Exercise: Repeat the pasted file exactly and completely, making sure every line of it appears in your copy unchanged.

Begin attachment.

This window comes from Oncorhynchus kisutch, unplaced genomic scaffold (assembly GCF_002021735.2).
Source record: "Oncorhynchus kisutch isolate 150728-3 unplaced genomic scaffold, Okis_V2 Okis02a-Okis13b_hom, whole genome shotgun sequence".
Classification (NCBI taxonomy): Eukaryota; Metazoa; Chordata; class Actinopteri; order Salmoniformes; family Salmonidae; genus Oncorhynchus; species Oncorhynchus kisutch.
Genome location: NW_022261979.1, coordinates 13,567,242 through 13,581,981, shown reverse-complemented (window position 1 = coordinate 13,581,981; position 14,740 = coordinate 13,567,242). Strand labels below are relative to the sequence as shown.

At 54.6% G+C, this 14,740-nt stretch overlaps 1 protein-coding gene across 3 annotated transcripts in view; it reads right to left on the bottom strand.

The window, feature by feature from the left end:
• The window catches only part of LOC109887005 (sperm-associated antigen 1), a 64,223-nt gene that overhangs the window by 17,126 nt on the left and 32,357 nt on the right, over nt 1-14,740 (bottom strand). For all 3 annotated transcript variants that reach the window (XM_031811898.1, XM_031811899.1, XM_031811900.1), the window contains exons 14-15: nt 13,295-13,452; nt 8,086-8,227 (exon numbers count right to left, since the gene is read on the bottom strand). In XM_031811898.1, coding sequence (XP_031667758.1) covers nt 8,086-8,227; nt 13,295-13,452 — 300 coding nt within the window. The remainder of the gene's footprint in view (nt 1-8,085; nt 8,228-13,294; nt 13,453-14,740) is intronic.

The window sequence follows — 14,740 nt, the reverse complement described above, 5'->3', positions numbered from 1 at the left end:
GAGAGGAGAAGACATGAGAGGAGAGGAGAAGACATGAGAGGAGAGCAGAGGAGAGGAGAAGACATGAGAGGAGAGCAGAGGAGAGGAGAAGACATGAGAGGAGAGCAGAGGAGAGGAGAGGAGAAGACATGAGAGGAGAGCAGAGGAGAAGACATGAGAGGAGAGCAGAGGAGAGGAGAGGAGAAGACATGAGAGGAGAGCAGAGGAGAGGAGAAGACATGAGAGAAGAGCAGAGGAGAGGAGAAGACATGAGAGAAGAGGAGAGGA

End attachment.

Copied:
This window comes from Oncorhynchus kisutch, unplaced genomic scaffold (assembly GCF_002021735.2).
Source record: "Oncorhynchus kisutch isolate 150728-3 unplaced genomic scaffold, Okis_V2 Okis02a-Okis13b_hom, whole genome shotgun sequence".
Classification (NCBI taxonomy): Eukaryota; Metazoa; Chordata; class Actinopteri; order Salmoniformes; family Salmonidae; genus Oncorhynchus; species Oncorhynchus kisutch.
Genome location: NW_022261979.1, coordinates 13,567,242 through 13,581,981, shown reverse-complemented (window position 1 = coordinate 13,581,981; position 14,740 = coordinate 13,567,242). Strand labels below are relative to the sequence as shown.

At 54.6% G+C, this 14,740-nt stretch overlaps 1 protein-coding gene across 3 annotated transcripts in view; it reads right to left on the bottom strand.

The window, feature by feature from the left end:
• The window catches only part of LOC109887005 (sperm-associated antigen 1), a 64,223-nt gene that overhangs the window by 17,126 nt on the left and 32,357 nt on the right, over nt 1-14,740 (bottom strand). For all 3 annotated transcript variants that reach the window (XM_031811898.1, XM_031811899.1, XM_031811900.1), the window contains exons 14-15: nt 13,295-13,452; nt 8,086-8,227 (exon numbers count right to left, since the gene is read on the bottom strand). In XM_031811898.1, coding sequence (XP_031667758.1) covers nt 8,086-8,227; nt 13,295-13,452 — 300 coding nt within the window. The remainder of the gene's footprint in view (nt 1-8,085; nt 8,228-13,294; nt 13,453-14,740) is intronic.

The window sequence follows — 14,740 nt, the reverse complement described above, 5'->3', positions numbered from 1 at the left end:
GAGAGGAGAAGACATGAGAGGAGAGGAGAAGACATGAGAGGAGAGCAGAGGAGAGGAGAAGACATGAGAGGAGAGCAGAGGAGAGGAGAAGACATGAGAGGAGAGCAGAGGAGAGGAGAGGAGAAGACATGAGAGGAGAGCAGAGGAGAAGACATGAGAGGAGAGCAGAGGAGAGGAGAGGAGAAGACATGAGAGGAGAGCAGAGGAGAGGAGAAGACATGAGAGAAGAGCAGAGGAGAGGAGAAGACATGAGAGAAGAGGAGAGGA